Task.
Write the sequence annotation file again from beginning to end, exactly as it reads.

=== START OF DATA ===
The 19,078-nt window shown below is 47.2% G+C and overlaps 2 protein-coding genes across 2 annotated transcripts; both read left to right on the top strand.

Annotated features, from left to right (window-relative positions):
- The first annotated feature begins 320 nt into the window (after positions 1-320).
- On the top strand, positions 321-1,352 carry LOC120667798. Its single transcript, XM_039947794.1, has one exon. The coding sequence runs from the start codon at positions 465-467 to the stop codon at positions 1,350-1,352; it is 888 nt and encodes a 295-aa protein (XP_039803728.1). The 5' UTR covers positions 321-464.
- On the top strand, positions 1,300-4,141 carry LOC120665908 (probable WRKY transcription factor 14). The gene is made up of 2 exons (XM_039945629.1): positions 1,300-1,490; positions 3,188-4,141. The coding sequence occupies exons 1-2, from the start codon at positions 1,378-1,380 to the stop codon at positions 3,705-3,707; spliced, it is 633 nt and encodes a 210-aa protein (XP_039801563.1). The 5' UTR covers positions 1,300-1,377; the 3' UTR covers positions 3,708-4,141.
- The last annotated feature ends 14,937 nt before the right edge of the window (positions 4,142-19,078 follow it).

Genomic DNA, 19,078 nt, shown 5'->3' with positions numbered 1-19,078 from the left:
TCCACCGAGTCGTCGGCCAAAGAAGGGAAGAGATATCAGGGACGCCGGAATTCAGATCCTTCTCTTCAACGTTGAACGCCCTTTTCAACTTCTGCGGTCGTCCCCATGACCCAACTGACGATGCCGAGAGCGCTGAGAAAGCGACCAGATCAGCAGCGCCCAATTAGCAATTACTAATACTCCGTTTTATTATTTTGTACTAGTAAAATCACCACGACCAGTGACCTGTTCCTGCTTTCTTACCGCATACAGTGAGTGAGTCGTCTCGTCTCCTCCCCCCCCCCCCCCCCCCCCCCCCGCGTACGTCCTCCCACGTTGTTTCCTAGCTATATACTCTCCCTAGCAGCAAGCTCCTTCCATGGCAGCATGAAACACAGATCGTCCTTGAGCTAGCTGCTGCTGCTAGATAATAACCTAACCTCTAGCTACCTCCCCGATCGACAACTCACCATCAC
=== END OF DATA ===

The 19,078-nt window shown below is 47.2% G+C and overlaps 2 protein-coding genes across 2 annotated transcripts; both read left to right on the top strand.

Annotated features, from left to right (window-relative positions):
- The first annotated feature begins 320 nt into the window (after positions 1-320).
- On the top strand, positions 321-1,352 carry LOC120667798. Its single transcript, XM_039947794.1, has one exon. The coding sequence runs from the start codon at positions 465-467 to the stop codon at positions 1,350-1,352; it is 888 nt and encodes a 295-aa protein (XP_039803728.1). The 5' UTR covers positions 321-464.
- On the top strand, positions 1,300-4,141 carry LOC120665908 (probable WRKY transcription factor 14). The gene is made up of 2 exons (XM_039945629.1): positions 1,300-1,490; positions 3,188-4,141. The coding sequence occupies exons 1-2, from the start codon at positions 1,378-1,380 to the stop codon at positions 3,705-3,707; spliced, it is 633 nt and encodes a 210-aa protein (XP_039801563.1). The 5' UTR covers positions 1,300-1,377; the 3' UTR covers positions 3,708-4,141.
- The last annotated feature ends 14,937 nt before the right edge of the window (positions 4,142-19,078 follow it).

Genomic DNA, 19,078 nt, shown 5'->3' with positions numbered 1-19,078 from the left:
TCCACCGAGTCGTCGGCCAAAGAAGGGAAGAGATATCAGGGACGCCGGAATTCAGATCCTTCTCTTCAACGTTGAACGCCCTTTTCAACTTCTGCGGTCGTCCCCATGACCCAACTGACGATGCCGAGAGCGCTGAGAAAGCGACCAGATCAGCAGCGCCCAATTAGCAATTACTAATACTCCGTTTTATTATTTTGTACTAGTAAAATCACCACGACCAGTGACCTGTTCCTGCTTTCTTACCGCATACAGTGAGTGAGTCGTCTCGTCTCCTCCCCCCCCCCCCCCCCCCCCCCCCGCGTACGTCCTCCCACGTTGTTTCCTAGCTATATACTCTCCCTAGCAGCAAGCTCCTTCCATGGCAGCATGAAACACAGATCGTCCTTGAGCTAGCTGCTGCTGCTAGATAATAACCTAACCTCTAGCTACCTCCCCGATCGACAACTCACCATCAC